Vertamedia Group, Inc. et al v. Patient Conversation Media, Inc.

Filing 20

ORDER denying 13 Motion to Vacate Default Judgment. Ordered by Judge I. Leo Glasser on 12/22/2016. (Weitzer, Iliza)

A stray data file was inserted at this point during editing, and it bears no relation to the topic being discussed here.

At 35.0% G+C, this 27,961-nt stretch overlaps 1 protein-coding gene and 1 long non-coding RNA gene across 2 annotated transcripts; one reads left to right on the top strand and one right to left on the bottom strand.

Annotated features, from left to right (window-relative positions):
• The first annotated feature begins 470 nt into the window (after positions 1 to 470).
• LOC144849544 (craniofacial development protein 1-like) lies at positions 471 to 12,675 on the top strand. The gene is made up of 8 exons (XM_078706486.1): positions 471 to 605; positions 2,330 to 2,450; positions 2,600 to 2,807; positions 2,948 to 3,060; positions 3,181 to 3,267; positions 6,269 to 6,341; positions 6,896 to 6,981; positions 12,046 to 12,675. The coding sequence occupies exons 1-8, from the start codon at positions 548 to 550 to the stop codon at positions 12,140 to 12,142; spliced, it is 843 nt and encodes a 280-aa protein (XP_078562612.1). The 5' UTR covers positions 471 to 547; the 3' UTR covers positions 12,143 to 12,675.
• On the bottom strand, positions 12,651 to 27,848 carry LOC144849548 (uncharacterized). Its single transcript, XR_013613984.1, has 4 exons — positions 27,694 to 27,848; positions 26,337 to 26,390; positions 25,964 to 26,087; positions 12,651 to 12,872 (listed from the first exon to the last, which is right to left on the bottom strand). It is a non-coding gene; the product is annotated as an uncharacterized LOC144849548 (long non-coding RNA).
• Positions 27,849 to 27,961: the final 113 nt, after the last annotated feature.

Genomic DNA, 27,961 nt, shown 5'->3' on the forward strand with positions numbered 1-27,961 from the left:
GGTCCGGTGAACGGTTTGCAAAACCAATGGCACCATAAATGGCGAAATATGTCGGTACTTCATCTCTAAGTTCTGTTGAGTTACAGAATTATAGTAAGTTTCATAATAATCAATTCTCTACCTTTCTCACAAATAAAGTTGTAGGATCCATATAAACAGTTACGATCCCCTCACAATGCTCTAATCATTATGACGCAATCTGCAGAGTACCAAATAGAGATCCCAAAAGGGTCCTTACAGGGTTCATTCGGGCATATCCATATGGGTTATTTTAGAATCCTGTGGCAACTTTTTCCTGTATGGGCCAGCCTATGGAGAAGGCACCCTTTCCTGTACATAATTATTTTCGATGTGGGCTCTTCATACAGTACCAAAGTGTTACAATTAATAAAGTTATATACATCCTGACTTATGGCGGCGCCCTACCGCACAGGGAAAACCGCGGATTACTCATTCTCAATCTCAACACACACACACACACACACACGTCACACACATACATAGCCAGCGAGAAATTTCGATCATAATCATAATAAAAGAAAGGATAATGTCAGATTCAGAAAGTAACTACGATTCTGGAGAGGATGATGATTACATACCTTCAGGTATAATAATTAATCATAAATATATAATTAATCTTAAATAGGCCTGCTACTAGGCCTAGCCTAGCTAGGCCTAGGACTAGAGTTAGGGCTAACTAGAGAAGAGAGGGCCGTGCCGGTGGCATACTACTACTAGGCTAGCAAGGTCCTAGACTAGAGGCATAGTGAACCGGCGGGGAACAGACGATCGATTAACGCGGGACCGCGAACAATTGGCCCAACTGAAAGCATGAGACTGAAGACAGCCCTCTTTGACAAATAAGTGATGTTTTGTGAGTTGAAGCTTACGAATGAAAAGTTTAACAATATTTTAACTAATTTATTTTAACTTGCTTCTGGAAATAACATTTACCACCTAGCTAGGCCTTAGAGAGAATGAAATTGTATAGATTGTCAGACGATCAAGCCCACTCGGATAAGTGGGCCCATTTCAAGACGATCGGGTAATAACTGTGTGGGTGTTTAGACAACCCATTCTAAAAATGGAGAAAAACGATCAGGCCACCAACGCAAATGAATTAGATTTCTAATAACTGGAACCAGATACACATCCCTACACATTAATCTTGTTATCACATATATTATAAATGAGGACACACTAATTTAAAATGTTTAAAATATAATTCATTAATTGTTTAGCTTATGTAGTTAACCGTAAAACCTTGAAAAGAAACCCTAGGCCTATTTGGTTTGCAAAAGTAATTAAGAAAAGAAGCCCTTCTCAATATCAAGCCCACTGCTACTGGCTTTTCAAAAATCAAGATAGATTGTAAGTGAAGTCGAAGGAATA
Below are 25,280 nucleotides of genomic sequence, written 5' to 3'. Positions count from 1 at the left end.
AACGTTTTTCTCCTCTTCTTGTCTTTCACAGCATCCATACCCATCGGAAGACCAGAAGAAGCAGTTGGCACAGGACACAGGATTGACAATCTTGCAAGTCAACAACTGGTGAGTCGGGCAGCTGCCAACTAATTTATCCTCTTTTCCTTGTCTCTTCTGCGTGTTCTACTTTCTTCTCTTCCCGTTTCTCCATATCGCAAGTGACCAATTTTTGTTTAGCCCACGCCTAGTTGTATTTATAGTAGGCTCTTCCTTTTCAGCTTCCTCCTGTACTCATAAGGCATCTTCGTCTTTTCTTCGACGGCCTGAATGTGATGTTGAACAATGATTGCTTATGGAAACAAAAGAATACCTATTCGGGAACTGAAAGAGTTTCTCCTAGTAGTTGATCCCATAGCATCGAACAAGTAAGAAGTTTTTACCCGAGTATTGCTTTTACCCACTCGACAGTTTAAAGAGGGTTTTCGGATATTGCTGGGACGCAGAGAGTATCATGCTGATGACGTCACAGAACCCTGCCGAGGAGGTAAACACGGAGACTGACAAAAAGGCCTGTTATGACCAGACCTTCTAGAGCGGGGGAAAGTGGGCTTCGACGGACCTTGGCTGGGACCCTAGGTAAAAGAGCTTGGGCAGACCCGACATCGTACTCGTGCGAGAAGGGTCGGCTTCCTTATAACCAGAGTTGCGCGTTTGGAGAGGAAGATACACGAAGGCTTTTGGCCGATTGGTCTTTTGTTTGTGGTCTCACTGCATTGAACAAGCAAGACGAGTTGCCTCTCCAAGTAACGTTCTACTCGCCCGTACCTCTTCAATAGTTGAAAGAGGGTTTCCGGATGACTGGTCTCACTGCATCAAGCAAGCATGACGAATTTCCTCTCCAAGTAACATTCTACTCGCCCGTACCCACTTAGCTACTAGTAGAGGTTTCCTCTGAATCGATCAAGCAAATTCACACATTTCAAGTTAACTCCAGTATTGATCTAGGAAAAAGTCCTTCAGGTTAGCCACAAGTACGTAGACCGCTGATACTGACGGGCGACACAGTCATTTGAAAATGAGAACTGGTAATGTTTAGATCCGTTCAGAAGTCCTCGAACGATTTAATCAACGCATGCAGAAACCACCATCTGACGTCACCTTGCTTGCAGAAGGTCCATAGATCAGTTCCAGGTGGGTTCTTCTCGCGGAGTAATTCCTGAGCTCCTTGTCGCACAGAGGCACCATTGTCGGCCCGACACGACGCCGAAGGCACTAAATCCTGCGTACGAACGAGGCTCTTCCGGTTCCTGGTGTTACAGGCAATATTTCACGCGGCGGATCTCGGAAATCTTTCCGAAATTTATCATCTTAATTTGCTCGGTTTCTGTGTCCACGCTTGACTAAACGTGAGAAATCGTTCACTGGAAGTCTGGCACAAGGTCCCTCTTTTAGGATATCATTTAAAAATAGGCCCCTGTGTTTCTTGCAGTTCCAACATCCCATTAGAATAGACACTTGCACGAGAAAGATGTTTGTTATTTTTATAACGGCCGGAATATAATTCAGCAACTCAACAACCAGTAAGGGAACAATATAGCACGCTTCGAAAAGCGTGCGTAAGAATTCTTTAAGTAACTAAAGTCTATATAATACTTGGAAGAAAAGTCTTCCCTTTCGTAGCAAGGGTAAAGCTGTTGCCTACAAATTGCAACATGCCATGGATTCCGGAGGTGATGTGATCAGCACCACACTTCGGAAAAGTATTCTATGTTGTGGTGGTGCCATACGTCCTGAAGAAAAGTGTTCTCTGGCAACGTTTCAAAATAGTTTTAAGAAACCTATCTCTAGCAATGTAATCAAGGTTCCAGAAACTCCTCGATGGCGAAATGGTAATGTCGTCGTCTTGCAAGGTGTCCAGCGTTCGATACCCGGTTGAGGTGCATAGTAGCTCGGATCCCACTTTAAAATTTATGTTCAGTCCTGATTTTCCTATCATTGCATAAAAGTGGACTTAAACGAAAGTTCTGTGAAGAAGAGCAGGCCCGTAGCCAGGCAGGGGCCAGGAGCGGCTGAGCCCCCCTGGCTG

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UNITED STATES DISTRICT COURT EASTERN DISTRICT OF NEW YORK ------------------------------------------------------x VERTAMEDIA GROUP, INC. and VERTAMEDIA, LLC, Plaintiffs MEMORANDUM AND ORDER 15-CV-6281 - against – PATIENT CONVERSATION MEDIA, INC., Defendant. ------------------------------------------------------x GLASSER, Senior United States District Judge: Before the Court is Defendant Patient Conversation Media, Inc.’s (“PCMI”) motion to vacate a default judgment under Fed R. Civ. P. § 60(b). The court clerk entered the default judgment on February 1, 2016 in favor of Plaintiffs Vertamedia Group, Inc. and Vertamedia LLC (together, “Vertamedia”). 1 ECF 12. Defendants filed this motion to vacate five months later, on July 8, 2016. ECF 13. For the reasons stated below, the motion is DENIED. BACKGROUND Vertamedia is an online advertising company, specializing in “Pay Per Click” and “Cost Per View” advertisements. ECF 1 (“Complt.”) at ¶ 8. Vertamedia places advertisements around the internet on behalf of the companies that employ it, and when an internet user clicks the advertisement, the user is directed to the company’s website (commonly called “traffic”) on which the user may purchase the company’s product. The company pays a fee to Vertamedia for each click. Id. at ¶¶ 8-17. On May 21, 2013, PCMI, a Delaware corporation (id. at ¶ 4), and 1 Plaintiff Vertamedia Group Inc., a Belize corporation, is a wholly owned subsidiary of Plaintiff Vertamedia LLC, a Nevada corporation. Complt. at ¶¶ 2-3, 8. 1 Vertamedia Inc. entered into a service agreement (the “Agreement”) for Vertamedia to provide these online advertising services. Id. at ¶ 18, Ex. A. The Agreement stipulated that Vertamedia would bill PCMI for the services rendered at the beginning of each month. Id. at ¶ 21, Ex. A. Vertamedia provided services from September 2013 through January 2, 2014. Id. at ¶¶ 22-23, 25, 27. PCMI paid Vertamedia’s first two invoices, but failed to pay the invoices for services rendered in November 2013, December 2013 and January 2014, totaling $85,132, $36,111 and $985, respectively. Id. at ¶¶ 22-28. On January 6, 2014, Vertamedia suspended services to PCMI for failure to pay. Id. at ¶ 29. After attempting but failing to recover the invoiced amounts, Vertamedia initiated this action on November 2, 2015 for breach of contract and unjust enrichment. Id. at ¶¶ 30-31, 39-40. Vertamedia served PCMI’s registered agent with the summons and complaint on November 6, 2015. ECF 7. The agent sent the documents to PCMI at its address on file, but the envelope was returned unopened. ECF 13-2. 2 PCMI never responded. On January 22, 2016, the Court Clerk entered a certificate of default. ECF 10. Vertamedia moved for a default judgment on January 26, 2016. ECF 11. On February 2, 2016, the Clerk entered default judgment against PCMI pursuant to Fed. R. Civ. P. § 55(b)(1) (the “Judgment”). ECF 12. Two months later, on April 4, 2016, Vertamedia filed a separate action, seeking to hold three new defendants liable for the Judgment as alter-egos of PCMI. See Vertamedia Group, Inc. et al v. Dailyrx, Inc. et al, 16-CV-1635 (NGG)(JO) (hereinafter, the “2016 Action”), ECF 1. The 2 Notably, the declaration from the agent’s employee is conspicuously devoid of any pertinent details about the service: it fails to state the address to which the summons was sent or the reason the envelope was returned. ECF 13-2. It is a justifiable assumption that the address to which the agent sent the summons and complaint is the same address at which Vertamedia served the defendants in the 2016 Action, infra, one of whom is a principal of PCMI. See ECF 13-1, Scalpati Dec., at ¶ 8. 2 2016 Action names two corporate defendants, Dailyrx, Inc. and Rxwiki, Inc., and one individual defendant, Donald Hackett. 3 The two corporate defendants were served at 4315 Guadalupe Street, Austin TX, the same address to which PCMI’s agent apparently sent the summons and complaint in this action. Compare 16-CV-1635, ECF 4 to 15-CV-6281, ECF 13-1, Scalpati Dec., at ¶ 8. The 2016 Action is on hold, pending the outcome of this motion. On July 8, 2016, approximately three months after service on the defendants in the 2016 Action, PCMI filed this motion, seeking to vacate the Judgment. DISCUSSION PCMI moves under Fed. R. Civ. P. § 60(b)(1), which allows the Court to vacate a judgment because of “mistake, inadvertence, surprise or excusable neglect.” “Rule 60(b) strikes a balance between serving the ends of justice and preserving the finality of judgments.” Nemaizer v. Baker, 793 F.2d 58, 61 (2d Cir. 1986). In other words, Rule 60(b) “should be broadly construed to do substantial justice, yet final judgments should not be lightly reopened.” Id. The Court weighs three factors in deciding a motion to vacate a default judgment: “(1) whether the default was willful; (2) whether the defendant has a meritorious defense; and (3) the level of prejudice that may occur to the non-defaulting party if relief is granted.” Am. All. Ins. Co. v. Eagle Ins. Co., 92 F.3d 57, 59 (2d Cir. 1996). “[A]ll doubts should be resolved” in PCMI’s favor, as the party seeking relief. Davis v. Musler, 713 F.2d 907, 915 (2d Cir. 1983). I. Willfulness A willful default requires a finding of conduct that is “more than merely negligent or careless.” S.E.C. v. McNulty, 137 F.3d 732, 738 (2d Cir. 1998). A default may be willful where 3 Hackett is also a principal of PCMI who submitted a declaration in support of this motion to vacate. See ECF 18-1. 3 “the conduct of counsel or the litigant was egregious and was not satisfactorily explained,” id.; see also Am. All. Ins. Co., 92 F.3d at 61, or when “a defendant simply ignores a complaint without action.” Todtman, Nachamie, Spizz & Johns, P.C. v. Ashraf, 241 F.R.D. 451, 454 (S.D.N.Y. 2007), aff'd, 316 F. App'x 51 (2d Cir. 2009). Additionally, when a party fails to update its address as required by law, the Court must look to the surrounding facts and circumstances of the case to determine whether the default was indeed willful. King v. Mastronardi Mason Materials, Inc., No. 98-CV-7389, 1999 WL 294738, at *2 (E.D.N.Y. Mar. 22, 1999); FedEx TechConnect, Inc. v. OTI, Inc., No. 12-CV-1674, 2013 WL 5405699, at *6 (S.D.N.Y. Sept. 23, 2013). The following considerations are relevant to that determination, none of which is singularly dispositive: “whether the defendant moved promptly to vacate the default upon notice of the judgment, whether the defendant made its correct address unavailable to plaintiff, whether the defendant had actual notice of the action, and whether the defendant knew that the plaintiff had a claim against them.” Llolla v. Karen Gardens Apartment Corp., No. 12CV-1356, 2016 WL 233665, at *2 (E.D.N.Y. Jan. 20, 2016). As noted, Vertamedia duly served PCMI through its agent, which sent the pleadings to PCMI’s address on file. ECF 18, Reply, p. 2 n.1 (“PCMI does not dispute that service upon [the agent] . . . constituted good service upon it.”); ECF 13-2. PCMI does not definitively assert, but rather speculates, that it never received the summons and complaint because its main office at 4315 Guadalupe St., Austin TX was “shuttered” in late 2015. ECF 13-1, Scalpati Dec., at ¶ 8. PCMI says it only learned of the action when the defendants were served in the 2016 Action in April 2016 (id. at ¶ 10), and moved to vacate the Judgment about three months later. ECF 13. “Shuttered” is not further described, and its exact meaning is ambiguous. In any event, it did not excuse PCMI from its obligation to keep its agent apprised of a current address where it 4 would accept service, Del. Code Ann. tit. 8, § 132, and PCMI has provided no reason for its failure to do so. PCMI knew of this dispute: Vertamedia attempted to recover the amounts due on at least two prior occasions. ECF 17-1, Sklyaroff Aff., at ¶ 20; Complt. at ¶¶ 30, 39. PCMI returned Vertamedia’s calls and also attempted to correspond with Vertamedia about the unpaid invoices and its dissatisfaction with their services, even threatening to take legal action itself. ECF 13-1, Scalpati Dec., at ¶ 11; see also ECF 17-5, p. 1 (letter to Vertamedia stating that PCMI would “take appropriate measures” for overpayments it made to Vertamedia). PCMI knew, or should have known, that its continued refusal to pay invoices totaling $122,228.69 would result in a lawsuit, but still “shuttered” its main office with no forwarding address. See e.g. Swift Spinning Mills v. B&H Apparel, No. 00-CV-652, 2003 WL 942610, at *2 (S.D.N.Y. Mar. 6, 2003), aff'd sub nom. 96 F. App'x 761 (2d Cir. 2004) (defendants’ default was willful because they did not update their registered address even though they “knew or should have known that if they failed to deal with the situation that had arisen, and continued to refuse to pay [] for the [goods], that [plaintiff] would likely sue”); FedEx TechConnect, 2013 WL 5405699 at *6 (finding defendant’s default willful where, “[d]espite the fact that [Plaintiff] had contacted Defendant about this debt, and despite the fact that the payment dispute was never resolved, Defendant neglected to tell FedEx and the Secretary of State of its new address. . .”). Additionally, the Court is unconvinced that PCMI’s office was actually “shuttered,” precluding PCMI from receiving the agent’s November 2015 mailing and having actual notice of the lawsuit. PCMI does not explain how service in the 2016 Action (which does not name PCMI) notified it of the Judgment, but service to the same address failed to put it on notice six months earlier. Donald Hackett is a principal of both PCMI and the corporate defendants in the 2016 Action. See ECF 18-1 at ¶ 1; 15-CV-6281, ECF 1, at ¶ 10. Even if PCMI’s operations 5 were “shuttered,” it is clear that some company, and Hackett himself, was operating at the address where the pleadings were sent. The fact that the envelope was mailed and returned unopened without any explanation, such as, for example, “addressee unknown,” suggests it was intentionally returned by someone, warranting an inference of a conscious avoidance of knowledge. As such, PCMI’s default indicates a willful attempt to avoid the dispute. II. Meritorious Defense A meritorious defense requires that the defendant “present evidence of facts that, if proven at trial, would constitute a complete defense.” McNulty, 137 F.3d at 740 (internal quotations omitted). “The existence of a meritorious defense is a key factor in the Rule 60(b) analysis . . . [and] the absence of such a defense is sufficient to support a district court's denial of a Rule 60(b) motion.” N.Y. v. Green, 420 F.3d 99, 109 (2d Cir. 2005) (internal quotations omitted). This factor cuts clearly in Vertamedia’s favor. The basis of PCMI’s sole defense is that its refusal to pay the invoices was justified by Vertamedia’s breach of the Agreement. PCMI says it “understood and expected that [] traffic [to its website] would consist of human visitors, not ‘bots’ or similar automated browsers.” ECF 131, Scalpati Dec., at ¶ 3. Nonetheless, Vertamedia allegedly failed to prevent robots, or “bots,” from clicking PCMI’s advertisements, and then charged PCMI for those non-human clicks that would never convert into sales. ECF 13-7, Memo. of Law, p. 4. PCMI argues that this was a breach of the Agreement that justified PCMI’s non-payment. Id., p. 4. The Agreement’s sole clause regarding the quality of traffic reads: Verta Media will credit PCMi for visits blocked on Adometry’s Known Offenders List & the 5,000 IPs from the Chameleon Botnet. This credit . . . will be applied to each month’s invoice . . . ECF 17-3, Agreement, p. 6. The Agreement does not obligate Vertamedia to block all “bad traffic,” as PCMI suggests. Vertamedia was required to credit the invoices for two categories of clicks only: Adometry’s 6 Known Offenders and the Chameleon Botnet. 4 Vertamedia attaches the service agreement between it and Adometry, a third party vendor, which obligates Adometry to filter and block clicks from its “known offender” list daily. ECF 17-6, Adometry Agreement, p. 7. PCMI does not dispute that Vertamedia hired Adometry to filter and block bad traffic. Rather, PCMI alleges that Adometry’s services were “not particularly sophisticated and can be beaten.” ECF 13-1, Scalpati Dec., at ¶ 6. Adometry’s level of sophistication is irrelevant. PCMI expressly agreed that Adometry’s block list would be used to filter non-human traffic, and Vertamedia satisfied that obligation. Even if it billed PCMI for “bad traffic,” there is no evidence that Vertamedia breached the Agreement, and PCMI has not alleged a meritorious defense. 5 III. Prejudice To determine prejudice, the Court must consider “[s]omething more” than the mere passage of time, such as whether the delay will “thwart plaintiff's recovery or remedy,” or “may result in the loss of evidence, create increased difficulties of discovery, or provide greater opportunity for fraud and collusion.” Green, 420 F.3d at 110. PCMI moved to vacate about five months after the Judgment was entered. Conversely, Vertamedia has been seeking payment of the Outstanding Invoices for almost three years, and it expended time and resources to initiate 4 A Google search reveals that the Chameleon Botnet was a sophisticated non-human “robot” discovered in March 2013 to have siphoned millions of dollars from online advertisers. The Court assumes that the Chameleon Botnet was included on Adometry’s offender list, and there is no indication to the contrary. 5 Additional contractual provisions between the parties undercut PCMI’s defense as well. For example, the Agreement states that “[Vertamedia] will be solely responsible for tracking and calculating click-throughs (“CTs”) delivered, the applicable CT price(s) and all other traffic measurements and data, and You [PCMI] understand and agree that such measurements and data will be the only and definite measure thereof.” ECF 17-3, Agreement, p. 4. PCMI also agreed to Vertamedia’s Terms & Conditions, which state that “[s]igning up for the advertising program does not guarantee that . . . such search terms will generate any traffic to [PCMI’s] site,” and “ does not represent or warrant the quality of traffic delivered to [PCMI] . . .” ECF 17-4, Terms & Conditions, p. 1. 7 the 2016 Action. ECF 17-2, Opp., p. 6. At this point, three years of indebtedness are enough, and the portent of further delay justifiably warrants a finding of prejudice. 6 CONCLUSION Having considered the relevant factors, all of which weigh determinatively against vacating the Judgment, and for the reasons stated herein, the motion to vacate the default judgment is DENIED. SO ORDERED. Dated: Brooklyn, New York December 22, 2016 /s/ I. Leo Glasser Senior United States District Judge 6 Vertamedia argues that PCMI is defunct and is seeking to vacate the Judgment solely to “buy[] time” for its alter egos, the 2016 Action’s corporate defendants, which it worries will “dissolve and metamorphosize” into new companies to further avoid a judgment in this case. ECF 17-2, Opp., p. 6. There is no support for this contention, and the Court need not consider it. 8